Belfast-born playwright David Ireland’s Ulster American is set in an apartment where an Oscar-winning actor, an ambitious English director (both male) and a female Northern Irish playwright meet to discuss a play.
It sounds harmless enough, but their heated discussion quickly escalates to what is described by Scottish company Traverse Theatre as “a dangerous and violent climax”.
Although Ireland wrote the script before the revelations about Hollywood heavyweights such as Harvey Weinstein which led to the #metoo movement, Adelaide Festival co-artistic directors Rachel Healy and Neil Armfield say it captures the contemporary zeitgeist with its questions about gender, power and ambition.
They also believe it will make audiences both gasp and laugh.
Director Gareth Nicholls, of Traverse Theatre, says it is a play that asks big questions. In this Q&A, he tells InDaily why Ulster American is both relevant and provocative – and responds to the comments from some critics that it goes too far.
How would you describe Ulster American in just five words?
Funny. Political. Provocative. Bloody. Brutal.
You’ve been quoted as saying you can’t think of anything more vital or urgent right now – why is the play so relevant in the #metoo era?
Ulster American deals with abuse of power, consent and male privilege. David Ireland [the writer] tackles these issues head-on with writing that’s witty, confronting and brutal, and creates a hilarious satire that exposes the characters’ grotesque nature in an utterly compelling and enlightening manner.
What it has to say about power and entitlement in light of the #metoo revelations is fascinating – and I’m sure it will provoke some fierce conversations long into the night afterwards.
What are some of the big moral questions it raises?
It asks how far we’d go to get what we want, when we should or shouldn’t call out the actions of others, and under what circumstances.
It questions context and what effect that has on what we can or cannot say. And it explores the line between thinking something and acting upon it – and where on that line our judgment should sit.
Given that the play is so uncompromising and controversial, even brutal, how challenging has it been bringing it to the stage?
We’ve been incredibly rigorous with what the piece is saying politically and culturally, spending a long time testing each and every word and its implications within the story – so while that’s taken time, it has also been an incredibly rewarding process.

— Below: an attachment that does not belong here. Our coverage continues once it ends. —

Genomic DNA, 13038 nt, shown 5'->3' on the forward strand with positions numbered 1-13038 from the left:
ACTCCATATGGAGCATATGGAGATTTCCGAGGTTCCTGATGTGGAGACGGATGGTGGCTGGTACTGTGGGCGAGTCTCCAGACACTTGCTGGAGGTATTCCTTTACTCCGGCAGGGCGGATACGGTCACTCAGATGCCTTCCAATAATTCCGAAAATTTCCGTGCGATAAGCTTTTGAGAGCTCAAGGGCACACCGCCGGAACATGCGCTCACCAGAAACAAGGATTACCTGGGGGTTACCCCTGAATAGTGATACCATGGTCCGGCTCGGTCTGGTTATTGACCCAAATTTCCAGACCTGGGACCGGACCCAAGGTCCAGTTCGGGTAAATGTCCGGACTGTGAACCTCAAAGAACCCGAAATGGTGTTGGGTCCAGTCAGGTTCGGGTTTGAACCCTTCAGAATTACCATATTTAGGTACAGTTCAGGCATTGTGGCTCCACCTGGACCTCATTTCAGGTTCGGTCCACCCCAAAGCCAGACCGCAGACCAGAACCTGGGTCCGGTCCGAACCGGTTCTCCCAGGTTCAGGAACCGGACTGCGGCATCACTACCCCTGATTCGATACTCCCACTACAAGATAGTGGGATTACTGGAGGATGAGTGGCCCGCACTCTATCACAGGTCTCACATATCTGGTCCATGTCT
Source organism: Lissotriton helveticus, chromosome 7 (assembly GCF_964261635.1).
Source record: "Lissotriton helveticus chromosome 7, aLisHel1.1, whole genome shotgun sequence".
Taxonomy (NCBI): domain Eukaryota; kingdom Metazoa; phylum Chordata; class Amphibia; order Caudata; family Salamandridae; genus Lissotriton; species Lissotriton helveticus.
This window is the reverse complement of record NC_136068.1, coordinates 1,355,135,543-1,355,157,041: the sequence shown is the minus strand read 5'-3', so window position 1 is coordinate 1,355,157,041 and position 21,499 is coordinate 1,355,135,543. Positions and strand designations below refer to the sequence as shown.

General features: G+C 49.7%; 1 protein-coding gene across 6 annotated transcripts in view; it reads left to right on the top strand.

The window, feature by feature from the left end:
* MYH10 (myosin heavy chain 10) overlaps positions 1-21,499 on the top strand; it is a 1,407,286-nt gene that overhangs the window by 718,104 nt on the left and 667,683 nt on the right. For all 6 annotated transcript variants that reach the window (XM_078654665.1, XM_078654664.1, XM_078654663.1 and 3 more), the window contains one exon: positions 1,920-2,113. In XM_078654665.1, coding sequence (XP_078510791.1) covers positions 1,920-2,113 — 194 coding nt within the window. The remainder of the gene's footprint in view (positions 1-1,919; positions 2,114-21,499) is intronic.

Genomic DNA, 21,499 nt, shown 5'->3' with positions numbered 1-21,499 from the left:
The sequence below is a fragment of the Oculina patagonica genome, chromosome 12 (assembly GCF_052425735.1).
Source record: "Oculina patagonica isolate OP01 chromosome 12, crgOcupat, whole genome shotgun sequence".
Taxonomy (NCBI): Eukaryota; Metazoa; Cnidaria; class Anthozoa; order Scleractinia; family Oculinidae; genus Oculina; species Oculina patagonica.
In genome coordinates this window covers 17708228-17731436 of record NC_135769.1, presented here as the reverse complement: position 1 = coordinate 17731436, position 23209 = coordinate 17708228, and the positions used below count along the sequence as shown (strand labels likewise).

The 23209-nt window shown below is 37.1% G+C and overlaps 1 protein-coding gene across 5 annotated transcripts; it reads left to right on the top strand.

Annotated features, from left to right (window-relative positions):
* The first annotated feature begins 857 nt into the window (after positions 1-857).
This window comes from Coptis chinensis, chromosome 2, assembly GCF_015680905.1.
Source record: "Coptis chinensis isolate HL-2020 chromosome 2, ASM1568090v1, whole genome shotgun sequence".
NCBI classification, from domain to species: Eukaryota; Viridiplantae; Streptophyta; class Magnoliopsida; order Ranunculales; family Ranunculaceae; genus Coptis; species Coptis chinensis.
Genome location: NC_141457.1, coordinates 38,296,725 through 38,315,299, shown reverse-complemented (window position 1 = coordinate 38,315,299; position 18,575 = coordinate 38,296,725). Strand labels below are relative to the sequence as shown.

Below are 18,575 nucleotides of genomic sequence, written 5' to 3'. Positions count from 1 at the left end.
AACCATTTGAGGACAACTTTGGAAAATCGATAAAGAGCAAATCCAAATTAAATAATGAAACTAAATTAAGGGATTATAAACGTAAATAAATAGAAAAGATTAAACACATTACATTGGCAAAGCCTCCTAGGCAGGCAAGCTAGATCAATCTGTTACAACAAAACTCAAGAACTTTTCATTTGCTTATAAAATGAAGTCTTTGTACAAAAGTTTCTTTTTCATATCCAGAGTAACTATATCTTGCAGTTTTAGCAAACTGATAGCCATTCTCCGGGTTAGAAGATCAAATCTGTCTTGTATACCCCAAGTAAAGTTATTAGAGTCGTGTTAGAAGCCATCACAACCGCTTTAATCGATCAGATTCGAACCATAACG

That said, we’ve also got an outstanding cast with actors at the top of their game and David has written something that, while uncompromising and controversial, is also extremely funny and witty – so staging it has been a bit of a joy as well.
While many critics at Edinburgh awarded it four or five stars, others argued that one particular conversation, about sexual assault, goes too far. As director, what is your response to those kinds of comments?
I think everyone is entitled to their opinion and I’d invite anyone who’s unsure to come and see the work for themselves.
We’re of course aware that what is said by one of the characters is deeply disturbing, but it’s vital that it’s taken within the context of the drama. The comment you’re referring to is made at the beginning of the play but is confronted and forcefully challenged in the play’s latter stages.
Ulster American is a challenging satire that exposes the hypocrisies and ritual abuses of those in power, so while the content might shock some, audiences will see why it is included.
What range of reactions has Ulster American elicited from audience members?
The response was pretty phenomenal. We had standing ovations at every show; the press, reviewers and bloggers discussed the piece for weeks on end; and tickets became a bit like gold dust.
Ultimately, as you point out, it is a satire – so how funny is it?
Very. But then I’m biased. So people best come and find out for themselves…
Ulster American will be presented at the Dunstan Playhouse from March 13-17 as part of the Adelaide Festival.